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Liverpool Biennial 2023 – Last chance to see, closes 17 Sept

Venue Various venues
Admission Free
Start Time 10:00
End Time 23:00

Liverpool Biennial is the UK’s largest festival of contemporary visual art. The 12th edition is still open until 17 September 2023, giving viewers a last chance to see the excellent exhibitions.

There are a host of exhibitions still running, including ones at FACT, Tate Liverpool, Bluecoat and Tobacco Warehouse. Below are some of the festival highlights still open to view.


Belinda Kazeem-Kamiński’s ‘Respire (Liverpool)’ (2023) references the precarity of Black breathing and proposes breath as a means of individual and collective liberation.

Discover LuYang’s vast digital universe in their retro-futuristic arcade installation. Combining their own understanding of Buddhist teachings with aspects of neuroscience and digital technology, LuYang’s exhibition makes you question: how is a physical life different to a digital existence?

Join FACT for an evening of music and conversation centred around Belinda Kazeem-Kaminski’s Liverpool Biennial commission.

This event is inspired by the soundscape that Belinda Kazeem-Kaminski and Bassano Bonelli Bassano created in collaboration with participants from Liverpool who all work with their breath. The group includes actors, singers, teachers, activists, and therapists, amongst others.

At Tobacco Warehouse

In Unit 1, visual artist and poet Julien Creuzet presents a series of suspended abstract forms and intricate sculptures, grouped together to create a complex installation which threads together a range of source imagery including historical African sculptures, abstracted landscapes and compositions inspired by engravings and paintings.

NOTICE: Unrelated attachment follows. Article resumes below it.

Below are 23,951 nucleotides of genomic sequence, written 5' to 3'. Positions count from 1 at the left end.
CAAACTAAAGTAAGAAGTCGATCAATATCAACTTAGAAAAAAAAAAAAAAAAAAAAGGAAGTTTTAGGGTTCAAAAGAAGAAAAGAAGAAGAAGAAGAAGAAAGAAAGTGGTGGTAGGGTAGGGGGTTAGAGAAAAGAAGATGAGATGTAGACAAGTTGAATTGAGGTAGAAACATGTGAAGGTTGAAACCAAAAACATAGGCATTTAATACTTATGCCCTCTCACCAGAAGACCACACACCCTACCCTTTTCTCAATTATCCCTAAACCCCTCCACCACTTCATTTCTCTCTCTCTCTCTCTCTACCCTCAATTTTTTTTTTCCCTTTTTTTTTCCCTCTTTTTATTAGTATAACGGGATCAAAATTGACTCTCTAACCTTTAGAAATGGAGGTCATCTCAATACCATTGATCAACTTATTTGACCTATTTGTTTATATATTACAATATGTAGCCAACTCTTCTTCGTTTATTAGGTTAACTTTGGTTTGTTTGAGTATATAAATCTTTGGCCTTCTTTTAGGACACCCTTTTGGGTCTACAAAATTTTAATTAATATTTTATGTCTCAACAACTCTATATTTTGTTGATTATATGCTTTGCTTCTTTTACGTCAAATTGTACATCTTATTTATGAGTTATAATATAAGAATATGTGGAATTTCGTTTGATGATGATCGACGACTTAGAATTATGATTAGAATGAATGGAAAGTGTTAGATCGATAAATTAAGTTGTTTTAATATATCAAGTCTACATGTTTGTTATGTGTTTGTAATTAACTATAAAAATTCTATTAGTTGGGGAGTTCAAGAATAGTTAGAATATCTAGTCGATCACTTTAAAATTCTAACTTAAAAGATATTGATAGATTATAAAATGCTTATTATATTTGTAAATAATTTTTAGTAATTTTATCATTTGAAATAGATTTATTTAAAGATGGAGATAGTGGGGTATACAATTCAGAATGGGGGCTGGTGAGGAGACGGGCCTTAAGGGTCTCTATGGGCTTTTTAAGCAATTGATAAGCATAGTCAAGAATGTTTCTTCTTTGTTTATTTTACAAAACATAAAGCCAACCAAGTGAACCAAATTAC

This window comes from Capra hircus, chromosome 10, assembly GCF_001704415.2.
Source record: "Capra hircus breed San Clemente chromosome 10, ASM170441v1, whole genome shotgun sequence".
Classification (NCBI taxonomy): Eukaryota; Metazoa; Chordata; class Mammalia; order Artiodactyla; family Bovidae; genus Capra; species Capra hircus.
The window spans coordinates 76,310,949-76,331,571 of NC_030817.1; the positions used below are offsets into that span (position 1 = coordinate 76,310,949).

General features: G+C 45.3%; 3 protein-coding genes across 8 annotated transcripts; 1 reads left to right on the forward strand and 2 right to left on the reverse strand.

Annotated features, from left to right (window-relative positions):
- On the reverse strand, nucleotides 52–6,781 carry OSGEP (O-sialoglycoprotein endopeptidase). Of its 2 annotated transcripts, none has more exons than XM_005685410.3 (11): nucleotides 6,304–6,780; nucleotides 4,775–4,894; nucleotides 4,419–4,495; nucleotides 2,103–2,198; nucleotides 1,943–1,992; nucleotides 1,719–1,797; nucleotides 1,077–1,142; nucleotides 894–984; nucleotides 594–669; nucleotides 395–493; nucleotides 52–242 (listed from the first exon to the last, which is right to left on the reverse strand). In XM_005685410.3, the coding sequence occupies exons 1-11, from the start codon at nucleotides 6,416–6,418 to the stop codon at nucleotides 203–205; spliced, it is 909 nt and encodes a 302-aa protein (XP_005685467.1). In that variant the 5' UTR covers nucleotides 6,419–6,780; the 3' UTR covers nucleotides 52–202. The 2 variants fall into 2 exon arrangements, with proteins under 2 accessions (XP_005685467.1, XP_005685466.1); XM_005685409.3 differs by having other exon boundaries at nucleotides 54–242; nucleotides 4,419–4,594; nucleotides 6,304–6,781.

Melanie Manchot’s new film project, ‘STEPHEN’ (2023), blurs the lines between fact and fiction to examine addiction and recovery. Commissioned by Liverpool Biennial, the film was created with a mixed cast of professional actors and local people from the recovery community.

Rahmi Hamzi’s painting, ‘Parasite’ (2021), emerges from her examination, deconstruction, and reconstruction of botanical shapes, creating associations with the human body, femininity, and sexuality.

Tate Liverpool

In the Wolfson Gallery, Torkwase Dyson’s abstract work ‘Liquid a Place’ (2021) is composed of three striking structural objects, which appear as both static and fluid simultaneously. The curved constructions are excavated by triangular voids within their centres, signifying a gateway, a shelter, or the sailing route upon which 2.4 million enslaved Africans lost their lives.

Fátima Rodrigo Gonzales presents several works from her ‘Holograms’ series (2020-2022), alongside a newly commissioned textile work, ‘Contradanza’ (2023). Both explore how fashion photography often copies and extracts from aesthetics and traditional dress of indigenous people and cultures for commercial purposes.

Guadalupe Maravilla’s ‘Disease Thrower’ series (2019) are autobiographical constructions which are at once sculptures, shrines, wearable headdresses, and healing instruments, reflecting on the artist’s own experiences as an undocumented migrant and cancer survivor.


Kent Chan’s ‘Hot House’ (2020 – ongoing) is an installation and project space which questions the relationship between climates and cultures, and the influence of heat and humidity on our bodies and minds.

Benoît Piéron’s work deals with the uncertainty of life, death and immunity. His practice reappropriates and transfigures the medical environments and materials that surround him – hospital sheets and gowns, IV drips and waiting room furniture – to create something new, joyful, and full of life.

Raisa Kabir’s work, titled ‘Utterances: Our vessels for the stories, unspoken. Subaqueous violence. Sea. Ocean…’ (2016-present) encompasses woven text, textiles, sound, video, and performance to convey and visualise concepts concerning the cultural politics of cloth, its associated labour and networks of extraction.

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